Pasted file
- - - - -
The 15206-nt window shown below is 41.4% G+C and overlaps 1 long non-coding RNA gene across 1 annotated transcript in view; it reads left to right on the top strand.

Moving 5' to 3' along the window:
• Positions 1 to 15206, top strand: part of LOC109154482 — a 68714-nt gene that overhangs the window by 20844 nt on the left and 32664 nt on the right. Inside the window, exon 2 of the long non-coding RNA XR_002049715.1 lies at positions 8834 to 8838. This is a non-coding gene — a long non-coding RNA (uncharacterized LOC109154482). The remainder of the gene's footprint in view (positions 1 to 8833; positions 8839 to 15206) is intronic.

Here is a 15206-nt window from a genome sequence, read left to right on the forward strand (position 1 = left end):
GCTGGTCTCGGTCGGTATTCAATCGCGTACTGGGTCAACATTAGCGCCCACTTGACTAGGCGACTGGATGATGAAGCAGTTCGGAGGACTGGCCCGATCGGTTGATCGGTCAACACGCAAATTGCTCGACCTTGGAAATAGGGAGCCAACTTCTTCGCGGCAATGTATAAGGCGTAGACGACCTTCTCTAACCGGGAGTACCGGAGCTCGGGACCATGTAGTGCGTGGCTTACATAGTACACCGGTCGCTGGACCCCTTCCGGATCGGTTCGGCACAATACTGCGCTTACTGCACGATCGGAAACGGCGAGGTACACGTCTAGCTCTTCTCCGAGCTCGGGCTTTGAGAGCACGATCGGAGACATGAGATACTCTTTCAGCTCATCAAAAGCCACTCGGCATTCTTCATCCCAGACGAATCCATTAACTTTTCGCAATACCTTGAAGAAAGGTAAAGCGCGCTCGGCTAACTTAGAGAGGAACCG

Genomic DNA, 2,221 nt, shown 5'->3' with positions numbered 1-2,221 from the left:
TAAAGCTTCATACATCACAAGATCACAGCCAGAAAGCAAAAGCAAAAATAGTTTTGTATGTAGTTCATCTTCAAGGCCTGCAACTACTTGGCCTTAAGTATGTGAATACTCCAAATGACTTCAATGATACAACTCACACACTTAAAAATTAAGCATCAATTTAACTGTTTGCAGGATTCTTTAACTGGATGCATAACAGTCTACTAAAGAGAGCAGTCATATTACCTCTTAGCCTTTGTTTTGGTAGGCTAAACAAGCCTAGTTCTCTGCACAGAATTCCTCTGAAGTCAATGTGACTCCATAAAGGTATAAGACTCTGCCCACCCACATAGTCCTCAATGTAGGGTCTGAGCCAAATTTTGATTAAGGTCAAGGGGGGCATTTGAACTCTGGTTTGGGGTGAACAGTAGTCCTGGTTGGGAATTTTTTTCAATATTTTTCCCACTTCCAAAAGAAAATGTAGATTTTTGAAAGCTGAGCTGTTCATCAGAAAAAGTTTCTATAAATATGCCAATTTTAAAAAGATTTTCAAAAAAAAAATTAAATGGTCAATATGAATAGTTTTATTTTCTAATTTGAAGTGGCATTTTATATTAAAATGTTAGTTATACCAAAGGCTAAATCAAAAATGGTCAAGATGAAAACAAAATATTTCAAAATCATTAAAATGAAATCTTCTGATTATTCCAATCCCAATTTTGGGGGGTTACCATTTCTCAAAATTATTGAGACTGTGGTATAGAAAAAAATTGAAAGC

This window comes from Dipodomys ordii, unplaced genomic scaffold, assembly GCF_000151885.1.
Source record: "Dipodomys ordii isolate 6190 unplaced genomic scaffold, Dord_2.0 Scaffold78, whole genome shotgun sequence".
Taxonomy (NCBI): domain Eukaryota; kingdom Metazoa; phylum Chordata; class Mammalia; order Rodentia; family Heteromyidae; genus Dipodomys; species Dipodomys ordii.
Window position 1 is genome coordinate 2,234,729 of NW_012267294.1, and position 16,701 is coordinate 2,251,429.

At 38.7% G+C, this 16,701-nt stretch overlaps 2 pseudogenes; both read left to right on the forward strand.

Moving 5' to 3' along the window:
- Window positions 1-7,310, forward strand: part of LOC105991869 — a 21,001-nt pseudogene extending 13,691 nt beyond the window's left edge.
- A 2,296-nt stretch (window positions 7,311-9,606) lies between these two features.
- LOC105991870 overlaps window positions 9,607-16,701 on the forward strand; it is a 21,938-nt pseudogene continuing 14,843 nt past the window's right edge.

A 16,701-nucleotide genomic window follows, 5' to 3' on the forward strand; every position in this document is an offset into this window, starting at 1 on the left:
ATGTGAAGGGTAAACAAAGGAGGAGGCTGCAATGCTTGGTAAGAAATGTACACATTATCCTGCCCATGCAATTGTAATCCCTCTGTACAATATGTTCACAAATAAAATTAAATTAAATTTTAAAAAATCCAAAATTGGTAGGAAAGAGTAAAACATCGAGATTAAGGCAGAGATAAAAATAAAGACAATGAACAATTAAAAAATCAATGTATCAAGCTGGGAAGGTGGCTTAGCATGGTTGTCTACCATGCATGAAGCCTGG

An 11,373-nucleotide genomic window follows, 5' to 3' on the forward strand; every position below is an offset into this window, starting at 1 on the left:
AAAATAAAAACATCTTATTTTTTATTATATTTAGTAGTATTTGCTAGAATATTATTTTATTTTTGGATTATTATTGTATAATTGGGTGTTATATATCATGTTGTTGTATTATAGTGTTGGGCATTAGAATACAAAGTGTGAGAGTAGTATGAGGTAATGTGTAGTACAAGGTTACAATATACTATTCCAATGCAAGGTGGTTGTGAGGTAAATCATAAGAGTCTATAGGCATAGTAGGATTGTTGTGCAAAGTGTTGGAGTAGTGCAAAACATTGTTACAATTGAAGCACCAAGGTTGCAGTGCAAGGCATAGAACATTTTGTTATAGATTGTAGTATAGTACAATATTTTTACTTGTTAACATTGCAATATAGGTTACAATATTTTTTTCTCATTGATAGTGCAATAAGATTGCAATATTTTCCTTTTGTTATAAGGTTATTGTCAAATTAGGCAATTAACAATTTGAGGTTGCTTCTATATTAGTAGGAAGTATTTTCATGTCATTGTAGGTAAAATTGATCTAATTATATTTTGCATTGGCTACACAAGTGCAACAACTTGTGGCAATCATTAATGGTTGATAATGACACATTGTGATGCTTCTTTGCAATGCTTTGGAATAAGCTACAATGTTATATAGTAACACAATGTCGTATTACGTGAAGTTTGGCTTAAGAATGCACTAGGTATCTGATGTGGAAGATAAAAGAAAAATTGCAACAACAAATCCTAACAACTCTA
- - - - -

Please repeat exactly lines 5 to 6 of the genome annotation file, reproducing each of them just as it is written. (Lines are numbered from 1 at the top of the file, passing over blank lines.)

GCTGGTCTCGGTCGGTATTCAATCGCGTACTGGGTCAACATTAGCGCCCACTTGACTAGGCGACTGGATGATGAAGCAGTTCGGAGGACTGGCCCGATCGGTTGATCGGTCAACACGCAAATTGCTCGACCTTGGAAATAGGGAGCCAACTTCTTCGCGGCAATGTATAAGGCGTAGACGACCTTCTCTAACCGGGAGTACCGGAGCTCGGGACCATGTAGTGCGTGGCTTACATAGTACACCGGTCGCTGGACCCCTTCCGGATCGGTTCGGCACAATACTGCGCTTACTGCACGATCGGAAACGGCGAGGTACACGTCTAGCTCTTCTCCGAGCTCGGGCTTTGAGAGCACGATCGGAGACATGAGATACTCTTTCAGCTCATCAAAAGCCACTCGGCATTCTTCATCCCAGACGAATCCATTAACTTTTCGCAATACCTTGAAGAAAGGTAAAGCGCGCTCGGCTAACTTAGAGAGGAACCG

Genomic DNA, 2,221 nt, shown 5'->3' with positions numbered 1-2,221 from the left: